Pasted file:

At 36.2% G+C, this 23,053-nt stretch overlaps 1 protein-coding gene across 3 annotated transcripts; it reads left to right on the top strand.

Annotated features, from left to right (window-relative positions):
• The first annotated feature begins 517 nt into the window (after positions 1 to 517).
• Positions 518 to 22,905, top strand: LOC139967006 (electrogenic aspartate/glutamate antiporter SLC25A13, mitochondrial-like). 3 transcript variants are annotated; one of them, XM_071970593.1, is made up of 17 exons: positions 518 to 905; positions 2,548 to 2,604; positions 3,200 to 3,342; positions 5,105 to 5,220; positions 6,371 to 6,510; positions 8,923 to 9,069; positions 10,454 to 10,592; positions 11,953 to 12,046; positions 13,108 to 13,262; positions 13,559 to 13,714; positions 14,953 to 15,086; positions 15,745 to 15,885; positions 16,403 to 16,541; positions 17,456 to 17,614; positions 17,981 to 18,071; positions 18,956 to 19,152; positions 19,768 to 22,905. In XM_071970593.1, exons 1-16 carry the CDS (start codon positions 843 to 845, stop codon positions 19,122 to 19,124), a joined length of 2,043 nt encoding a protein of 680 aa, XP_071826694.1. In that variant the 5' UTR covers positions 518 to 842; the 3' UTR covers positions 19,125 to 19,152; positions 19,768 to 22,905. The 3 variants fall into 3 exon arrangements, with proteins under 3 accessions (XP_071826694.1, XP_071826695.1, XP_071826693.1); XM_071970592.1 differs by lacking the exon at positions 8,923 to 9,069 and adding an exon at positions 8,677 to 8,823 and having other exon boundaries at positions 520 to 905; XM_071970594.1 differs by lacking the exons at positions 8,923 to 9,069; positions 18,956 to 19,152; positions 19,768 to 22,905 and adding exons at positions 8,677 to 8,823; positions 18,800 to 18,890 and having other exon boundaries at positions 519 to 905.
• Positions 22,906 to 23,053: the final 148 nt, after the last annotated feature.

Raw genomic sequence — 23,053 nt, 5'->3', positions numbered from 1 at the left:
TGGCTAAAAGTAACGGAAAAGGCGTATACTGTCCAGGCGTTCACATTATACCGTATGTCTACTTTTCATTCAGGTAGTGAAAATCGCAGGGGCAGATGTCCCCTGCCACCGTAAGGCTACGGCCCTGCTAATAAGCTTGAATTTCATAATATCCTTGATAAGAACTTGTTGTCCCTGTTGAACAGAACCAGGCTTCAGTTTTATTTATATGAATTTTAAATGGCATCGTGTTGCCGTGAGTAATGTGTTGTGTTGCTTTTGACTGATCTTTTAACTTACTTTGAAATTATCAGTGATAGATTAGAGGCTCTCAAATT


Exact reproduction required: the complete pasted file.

At 36.2% G+C, this 23,053-nt stretch overlaps 1 protein-coding gene across 3 annotated transcripts; it reads left to right on the top strand.

Annotated features, from left to right (window-relative positions):
• The first annotated feature begins 517 nt into the window (after positions 1 to 517).
• Positions 518 to 22,905, top strand: LOC139967006 (electrogenic aspartate/glutamate antiporter SLC25A13, mitochondrial-like). 3 transcript variants are annotated; one of them, XM_071970593.1, is made up of 17 exons: positions 518 to 905; positions 2,548 to 2,604; positions 3,200 to 3,342; positions 5,105 to 5,220; positions 6,371 to 6,510; positions 8,923 to 9,069; positions 10,454 to 10,592; positions 11,953 to 12,046; positions 13,108 to 13,262; positions 13,559 to 13,714; positions 14,953 to 15,086; positions 15,745 to 15,885; positions 16,403 to 16,541; positions 17,456 to 17,614; positions 17,981 to 18,071; positions 18,956 to 19,152; positions 19,768 to 22,905. In XM_071970593.1, exons 1-16 carry the CDS (start codon positions 843 to 845, stop codon positions 19,122 to 19,124), a joined length of 2,043 nt encoding a protein of 680 aa, XP_071826694.1. In that variant the 5' UTR covers positions 518 to 842; the 3' UTR covers positions 19,125 to 19,152; positions 19,768 to 22,905. The 3 variants fall into 3 exon arrangements, with proteins under 3 accessions (XP_071826694.1, XP_071826695.1, XP_071826693.1); XM_071970592.1 differs by lacking the exon at positions 8,923 to 9,069 and adding an exon at positions 8,677 to 8,823 and having other exon boundaries at positions 520 to 905; XM_071970594.1 differs by lacking the exons at positions 8,923 to 9,069; positions 18,956 to 19,152; positions 19,768 to 22,905 and adding exons at positions 8,677 to 8,823; positions 18,800 to 18,890 and having other exon boundaries at positions 519 to 905.
• Positions 22,906 to 23,053: the final 148 nt, after the last annotated feature.

Raw genomic sequence — 23,053 nt, 5'->3', positions numbered from 1 at the left:
TGGCTAAAAGTAACGGAAAAGGCGTATACTGTCCAGGCGTTCACATTATACCGTATGTCTACTTTTCATTCAGGTAGTGAAAATCGCAGGGGCAGATGTCCCCTGCCACCGTAAGGCTACGGCCCTGCTAATAAGCTTGAATTTCATAATATCCTTGATAAGAACTTGTTGTCCCTGTTGAACAGAACCAGGCTTCAGTTTTATTTATATGAATTTTAAATGGCATCGTGTTGCCGTGAGTAATGTGTTGTGTTGCTTTTGACTGATCTTTTAACTTACTTTGAAATTATCAGTGATAGATTAGAGGCTCTCAAATT